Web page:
UNION CITY, N.J., Oct. 8 – A ban on iPods is so strictly enforced at Jose Marti Middle School that as many as three a week are confiscated from students – and returned only to their parents.
But even as students have been told to leave their iPods at home, the school here in Hudson County has been handing out the portable digital players to help bilingual students with limited English ability sharpen their vocabulary and grammar by singing along to popular songs.
Next month, the Union City district will give out 300 iPods at its schools as part of a $130,000 experiment in one of New Jersey’s poorest urban school systems. The effort has spurred a handful of other districts in the state, including the ones in Perth Amboy and South Brunswick, to start their own iPod programs in the last year, and the project has drawn the attention of educators from Westchester County to Monrovia, Calif.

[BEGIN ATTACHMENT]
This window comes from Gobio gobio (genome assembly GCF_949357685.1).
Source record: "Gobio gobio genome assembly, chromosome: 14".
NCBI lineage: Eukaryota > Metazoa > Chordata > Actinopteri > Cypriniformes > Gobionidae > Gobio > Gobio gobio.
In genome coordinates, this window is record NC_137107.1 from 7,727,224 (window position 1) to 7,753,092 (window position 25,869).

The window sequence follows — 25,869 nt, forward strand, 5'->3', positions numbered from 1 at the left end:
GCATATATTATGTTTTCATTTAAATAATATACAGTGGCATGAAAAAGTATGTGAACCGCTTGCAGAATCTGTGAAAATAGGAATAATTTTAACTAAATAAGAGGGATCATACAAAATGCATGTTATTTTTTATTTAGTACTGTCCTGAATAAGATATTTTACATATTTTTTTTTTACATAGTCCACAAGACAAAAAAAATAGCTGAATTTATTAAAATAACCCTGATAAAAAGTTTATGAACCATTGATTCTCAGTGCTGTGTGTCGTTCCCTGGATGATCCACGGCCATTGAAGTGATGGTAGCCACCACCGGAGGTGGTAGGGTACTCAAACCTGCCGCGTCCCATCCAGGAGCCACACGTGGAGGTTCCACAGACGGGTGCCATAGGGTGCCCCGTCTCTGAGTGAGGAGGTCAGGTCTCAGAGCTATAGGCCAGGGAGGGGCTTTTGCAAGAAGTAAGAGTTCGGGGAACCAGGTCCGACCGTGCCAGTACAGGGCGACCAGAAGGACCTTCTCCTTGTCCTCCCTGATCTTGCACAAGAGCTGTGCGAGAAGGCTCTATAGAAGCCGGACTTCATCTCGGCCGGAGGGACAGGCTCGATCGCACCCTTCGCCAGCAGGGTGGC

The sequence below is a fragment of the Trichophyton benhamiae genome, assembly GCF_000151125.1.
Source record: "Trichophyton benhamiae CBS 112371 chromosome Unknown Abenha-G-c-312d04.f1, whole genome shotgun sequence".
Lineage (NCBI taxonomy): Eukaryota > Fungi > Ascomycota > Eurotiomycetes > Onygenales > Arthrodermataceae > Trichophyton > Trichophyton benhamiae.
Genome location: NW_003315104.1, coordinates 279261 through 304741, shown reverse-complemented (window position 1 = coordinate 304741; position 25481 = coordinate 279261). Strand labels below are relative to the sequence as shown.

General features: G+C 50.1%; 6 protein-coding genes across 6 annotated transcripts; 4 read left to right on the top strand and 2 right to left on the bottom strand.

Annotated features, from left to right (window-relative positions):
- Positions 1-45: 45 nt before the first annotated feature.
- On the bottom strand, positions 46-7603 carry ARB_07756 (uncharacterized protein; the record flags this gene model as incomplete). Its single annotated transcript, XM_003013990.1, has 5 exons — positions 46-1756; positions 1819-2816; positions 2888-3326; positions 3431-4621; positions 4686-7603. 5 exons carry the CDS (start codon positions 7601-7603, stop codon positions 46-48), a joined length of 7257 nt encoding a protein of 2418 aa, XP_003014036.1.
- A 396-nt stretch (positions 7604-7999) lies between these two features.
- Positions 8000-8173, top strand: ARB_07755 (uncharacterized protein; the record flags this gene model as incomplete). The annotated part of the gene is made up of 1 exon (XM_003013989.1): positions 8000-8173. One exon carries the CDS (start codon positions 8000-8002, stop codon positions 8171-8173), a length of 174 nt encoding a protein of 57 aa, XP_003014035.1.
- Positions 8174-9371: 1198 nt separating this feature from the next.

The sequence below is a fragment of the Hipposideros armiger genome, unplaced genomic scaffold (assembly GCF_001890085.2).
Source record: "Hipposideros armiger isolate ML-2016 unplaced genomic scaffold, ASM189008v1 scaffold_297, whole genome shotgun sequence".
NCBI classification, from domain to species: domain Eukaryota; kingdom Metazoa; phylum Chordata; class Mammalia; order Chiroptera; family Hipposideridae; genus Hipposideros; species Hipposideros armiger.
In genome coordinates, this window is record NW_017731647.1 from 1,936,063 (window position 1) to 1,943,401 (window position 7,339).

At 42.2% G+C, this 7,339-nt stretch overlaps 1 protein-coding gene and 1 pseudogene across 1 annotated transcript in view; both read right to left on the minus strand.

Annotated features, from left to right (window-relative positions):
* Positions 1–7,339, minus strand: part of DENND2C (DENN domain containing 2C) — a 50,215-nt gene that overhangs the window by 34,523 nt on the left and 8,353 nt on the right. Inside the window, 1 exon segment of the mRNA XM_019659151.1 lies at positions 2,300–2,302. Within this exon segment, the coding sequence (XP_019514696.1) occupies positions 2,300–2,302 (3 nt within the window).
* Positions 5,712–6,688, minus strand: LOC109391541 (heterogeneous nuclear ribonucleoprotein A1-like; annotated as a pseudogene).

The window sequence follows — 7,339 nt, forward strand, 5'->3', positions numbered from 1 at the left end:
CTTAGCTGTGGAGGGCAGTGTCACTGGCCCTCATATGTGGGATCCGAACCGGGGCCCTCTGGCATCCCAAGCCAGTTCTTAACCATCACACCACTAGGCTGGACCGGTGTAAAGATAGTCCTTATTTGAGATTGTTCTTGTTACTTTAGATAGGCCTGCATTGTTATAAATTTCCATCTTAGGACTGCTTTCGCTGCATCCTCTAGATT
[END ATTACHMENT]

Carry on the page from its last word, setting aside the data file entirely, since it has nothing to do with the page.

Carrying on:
The spread of iPods into classrooms comes at a time when many school districts across the country have outlawed the portable players from their buildings – along with cellphones and DVD players
And then comes the standard explanation, as the article continues:
because they pose a distraction, or worse, to students. In some cases, students have been caught cheating on tests by loading answers, mathematical formulas and notes onto their iPods.
The article is well researched and thought out – and well worth reading for the insight it provides into the reality of schools in 2007: kids, teachers and other staff almost all have mobile computers that are personal devices – handheld and wireless. These devices are cellphones, iPods and the like. Are youngsters today so easy to distract and willing to cheat that the devices cannot be brought into the learning equation? Let’s hope not. I certainly don’t thinks so.